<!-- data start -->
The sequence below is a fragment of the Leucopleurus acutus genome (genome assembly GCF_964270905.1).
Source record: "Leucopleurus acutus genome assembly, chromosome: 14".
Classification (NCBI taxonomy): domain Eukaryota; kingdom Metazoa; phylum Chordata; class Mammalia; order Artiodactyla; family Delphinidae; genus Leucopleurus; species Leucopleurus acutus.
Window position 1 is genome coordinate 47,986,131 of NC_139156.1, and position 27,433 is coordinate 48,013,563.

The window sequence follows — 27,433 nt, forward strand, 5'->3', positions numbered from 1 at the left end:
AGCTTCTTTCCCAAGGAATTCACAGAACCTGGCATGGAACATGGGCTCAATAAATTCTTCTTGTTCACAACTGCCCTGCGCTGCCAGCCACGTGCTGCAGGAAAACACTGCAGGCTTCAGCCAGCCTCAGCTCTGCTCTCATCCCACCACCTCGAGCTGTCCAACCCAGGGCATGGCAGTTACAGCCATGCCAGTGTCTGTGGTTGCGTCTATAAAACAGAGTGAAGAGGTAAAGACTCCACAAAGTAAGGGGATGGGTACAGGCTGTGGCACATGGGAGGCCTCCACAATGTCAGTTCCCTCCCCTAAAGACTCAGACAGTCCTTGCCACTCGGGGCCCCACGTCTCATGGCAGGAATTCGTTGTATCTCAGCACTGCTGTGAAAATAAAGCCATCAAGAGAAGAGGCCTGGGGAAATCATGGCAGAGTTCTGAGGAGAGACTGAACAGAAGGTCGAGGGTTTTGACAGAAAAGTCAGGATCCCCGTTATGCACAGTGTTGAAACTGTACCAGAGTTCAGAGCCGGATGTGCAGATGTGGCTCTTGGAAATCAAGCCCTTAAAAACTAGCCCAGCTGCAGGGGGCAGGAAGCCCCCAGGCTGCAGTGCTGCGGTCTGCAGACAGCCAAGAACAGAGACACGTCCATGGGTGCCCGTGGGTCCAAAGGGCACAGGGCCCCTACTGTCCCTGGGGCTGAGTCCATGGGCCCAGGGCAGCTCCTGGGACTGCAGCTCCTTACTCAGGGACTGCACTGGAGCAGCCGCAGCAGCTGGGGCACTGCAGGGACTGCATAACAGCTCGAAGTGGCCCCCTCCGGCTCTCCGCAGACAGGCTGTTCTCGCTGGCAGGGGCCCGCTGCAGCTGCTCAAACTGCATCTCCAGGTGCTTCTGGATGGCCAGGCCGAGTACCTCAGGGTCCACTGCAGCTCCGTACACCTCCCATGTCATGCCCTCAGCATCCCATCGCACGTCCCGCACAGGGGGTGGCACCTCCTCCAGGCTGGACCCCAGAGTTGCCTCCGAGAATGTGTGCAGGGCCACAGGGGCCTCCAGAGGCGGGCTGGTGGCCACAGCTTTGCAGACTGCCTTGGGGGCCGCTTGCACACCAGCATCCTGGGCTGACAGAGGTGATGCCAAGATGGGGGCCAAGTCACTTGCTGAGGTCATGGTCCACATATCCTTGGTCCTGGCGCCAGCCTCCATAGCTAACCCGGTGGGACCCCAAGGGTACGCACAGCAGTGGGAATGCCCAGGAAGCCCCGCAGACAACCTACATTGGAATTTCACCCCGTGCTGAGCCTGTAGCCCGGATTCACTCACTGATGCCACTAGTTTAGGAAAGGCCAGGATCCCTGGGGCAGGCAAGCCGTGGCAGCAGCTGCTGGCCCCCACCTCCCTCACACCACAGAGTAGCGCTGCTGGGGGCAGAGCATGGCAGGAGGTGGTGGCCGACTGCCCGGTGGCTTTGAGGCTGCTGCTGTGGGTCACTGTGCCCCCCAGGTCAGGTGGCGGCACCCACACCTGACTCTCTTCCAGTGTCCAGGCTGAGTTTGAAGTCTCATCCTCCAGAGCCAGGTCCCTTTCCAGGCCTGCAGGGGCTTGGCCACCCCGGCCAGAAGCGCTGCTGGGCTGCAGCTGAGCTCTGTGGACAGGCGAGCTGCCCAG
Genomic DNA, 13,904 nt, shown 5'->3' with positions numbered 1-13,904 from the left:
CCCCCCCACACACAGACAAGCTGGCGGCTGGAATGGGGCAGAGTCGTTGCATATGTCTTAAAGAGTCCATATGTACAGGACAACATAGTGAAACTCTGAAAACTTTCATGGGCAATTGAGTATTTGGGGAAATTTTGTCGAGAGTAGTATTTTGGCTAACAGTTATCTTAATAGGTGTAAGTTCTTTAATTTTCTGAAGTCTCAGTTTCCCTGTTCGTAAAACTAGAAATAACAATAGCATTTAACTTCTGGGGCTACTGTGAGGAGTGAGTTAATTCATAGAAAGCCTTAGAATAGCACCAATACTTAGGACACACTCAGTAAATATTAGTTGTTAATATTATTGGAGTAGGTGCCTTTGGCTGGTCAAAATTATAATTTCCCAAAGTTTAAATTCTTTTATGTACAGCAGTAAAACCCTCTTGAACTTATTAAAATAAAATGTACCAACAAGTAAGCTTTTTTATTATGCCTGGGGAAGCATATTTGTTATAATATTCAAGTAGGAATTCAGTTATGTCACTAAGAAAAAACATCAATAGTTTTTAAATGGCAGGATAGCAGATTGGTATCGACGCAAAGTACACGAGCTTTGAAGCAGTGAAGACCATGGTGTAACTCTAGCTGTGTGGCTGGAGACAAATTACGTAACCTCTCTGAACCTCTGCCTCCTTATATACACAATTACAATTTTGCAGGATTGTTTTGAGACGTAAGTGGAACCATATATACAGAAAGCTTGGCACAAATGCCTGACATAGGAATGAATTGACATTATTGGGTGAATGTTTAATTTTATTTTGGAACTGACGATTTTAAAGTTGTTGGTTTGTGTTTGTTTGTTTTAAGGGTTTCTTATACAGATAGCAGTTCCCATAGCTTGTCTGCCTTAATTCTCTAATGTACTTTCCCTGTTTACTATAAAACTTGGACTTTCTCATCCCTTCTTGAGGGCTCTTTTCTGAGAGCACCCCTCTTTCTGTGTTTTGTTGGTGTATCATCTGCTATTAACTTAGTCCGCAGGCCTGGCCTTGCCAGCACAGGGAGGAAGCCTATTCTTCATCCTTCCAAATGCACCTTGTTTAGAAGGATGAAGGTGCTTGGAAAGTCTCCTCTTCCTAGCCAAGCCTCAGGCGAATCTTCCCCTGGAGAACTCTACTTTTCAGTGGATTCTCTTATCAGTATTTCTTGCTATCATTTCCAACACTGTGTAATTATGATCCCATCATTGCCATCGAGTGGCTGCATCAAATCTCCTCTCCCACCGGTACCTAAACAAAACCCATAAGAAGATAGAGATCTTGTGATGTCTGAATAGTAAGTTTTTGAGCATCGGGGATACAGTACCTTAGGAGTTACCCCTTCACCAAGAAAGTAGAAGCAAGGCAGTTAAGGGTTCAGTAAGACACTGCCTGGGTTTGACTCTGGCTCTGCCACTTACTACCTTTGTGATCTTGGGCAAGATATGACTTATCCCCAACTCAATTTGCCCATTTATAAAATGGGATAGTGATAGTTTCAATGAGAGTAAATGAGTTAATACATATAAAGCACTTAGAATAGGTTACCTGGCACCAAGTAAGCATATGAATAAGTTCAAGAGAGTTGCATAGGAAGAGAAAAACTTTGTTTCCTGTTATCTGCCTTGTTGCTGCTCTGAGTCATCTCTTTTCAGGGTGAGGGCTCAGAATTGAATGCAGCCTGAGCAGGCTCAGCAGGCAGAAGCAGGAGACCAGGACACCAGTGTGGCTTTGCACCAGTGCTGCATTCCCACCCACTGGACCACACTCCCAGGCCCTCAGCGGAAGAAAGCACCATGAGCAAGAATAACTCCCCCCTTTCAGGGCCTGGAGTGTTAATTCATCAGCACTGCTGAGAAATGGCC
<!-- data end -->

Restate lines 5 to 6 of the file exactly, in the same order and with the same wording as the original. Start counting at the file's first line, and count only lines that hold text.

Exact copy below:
The window sequence follows — 27,433 nt, forward strand, 5'->3', positions numbered from 1 at the left end:
AGCTTCTTTCCCAAGGAATTCACAGAACCTGGCATGGAACATGGGCTCAATAAATTCTTCTTGTTCACAACTGCCCTGCGCTGCCAGCCACGTGCTGCAGGAAAACACTGCAGGCTTCAGCCAGCCTCAGCTCTGCTCTCATCCCACCACCTCGAGCTGTCCAACCCAGGGCATGGCAGTTACAGCCATGCCAGTGTCTGTGGTTGCGTCTATAAAACAGAGTGAAGAGGTAAAGACTCCACAAAGTAAGGGGATGGGTACAGGCTGTGGCACATGGGAGGCCTCCACAATGTCAGTTCCCTCCCCTAAAGACTCAGACAGTCCTTGCCACTCGGGGCCCCACGTCTCATGGCAGGAATTCGTTGTATCTCAGCACTGCTGTGAAAATAAAGCCATCAAGAGAAGAGGCCTGGGGAAATCATGGCAGAGTTCTGAGGAGAGACTGAACAGAAGGTCGAGGGTTTTGACAGAAAAGTCAGGATCCCCGTTATGCACAGTGTTGAAACTGTACCAGAGTTCAGAGCCGGATGTGCAGATGTGGCTCTTGGAAATCAAGCCCTTAAAAACTAGCCCAGCTGCAGGGGGCAGGAAGCCCCCAGGCTGCAGTGCTGCGGTCTGCAGACAGCCAAGAACAGAGACACGTCCATGGGTGCCCGTGGGTCCAAAGGGCACAGGGCCCCTACTGTCCCTGGGGCTGAGTCCATGGGCCCAGGGCAGCTCCTGGGACTGCAGCTCCTTACTCAGGGACTGCACTGGAGCAGCCGCAGCAGCTGGGGCACTGCAGGGACTGCATAACAGCTCGAAGTGGCCCCCTCCGGCTCTCCGCAGACAGGCTGTTCTCGCTGGCAGGGGCCCGCTGCAGCTGCTCAAACTGCATCTCCAGGTGCTTCTGGATGGCCAGGCCGAGTACCTCAGGGTCCACTGCAGCTCCGTACACCTCCCATGTCATGCCCTCAGCATCCCATCGCACGTCCCGCACAGGGGGTGGCACCTCCTCCAGGCTGGACCCCAGAGTTGCCTCCGAGAATGTGTGCAGGGCCACAGGGGCCTCCAGAGGCGGGCTGGTGGCCACAGCTTTGCAGACTGCCTTGGGGGCCGCTTGCACACCAGCATCCTGGGCTGACAGAGGTGATGCCAAGATGGGGGCCAAGTCACTTGCTGAGGTCATGGTCCACATATCCTTGGTCCTGGCGCCAGCCTCCATAGCTAACCCGGTGGGACCCCAAGGGTACGCACAGCAGTGGGAATGCCCAGGAAGCCCCGCAGACAACCTACATTGGAATTTCACCCCGTGCTGAGCCTGTAGCCCGGATTCACTCACTGATGCCACTAGTTTAGGAAAGGCCAGGATCCCTGGGGCAGGCAAGCCGTGGCAGCAGCTGCTGGCCCCCACCTCCCTCACACCACAGAGTAGCGCTGCTGGGGGCAGAGCATGGCAGGAGGTGGTGGCCGACTGCCCGGTGGCTTTGAGGCTGCTGCTGTGGGTCACTGTGCCCCCCAGGTCAGGTGGCGGCACCCACACCTGACTCTCTTCCAGTGTCCAGGCTGAGTTTGAAGTCTCATCCTCCAGAGCCAGGTCCCTTTCCAGGCCTGCAGGGGCTTGGCCACCCCGGCCAGAAGCGCTGCTGGGCTGCAGCTGAGCTCTGTGGACAGGCGAGCTGCCCAG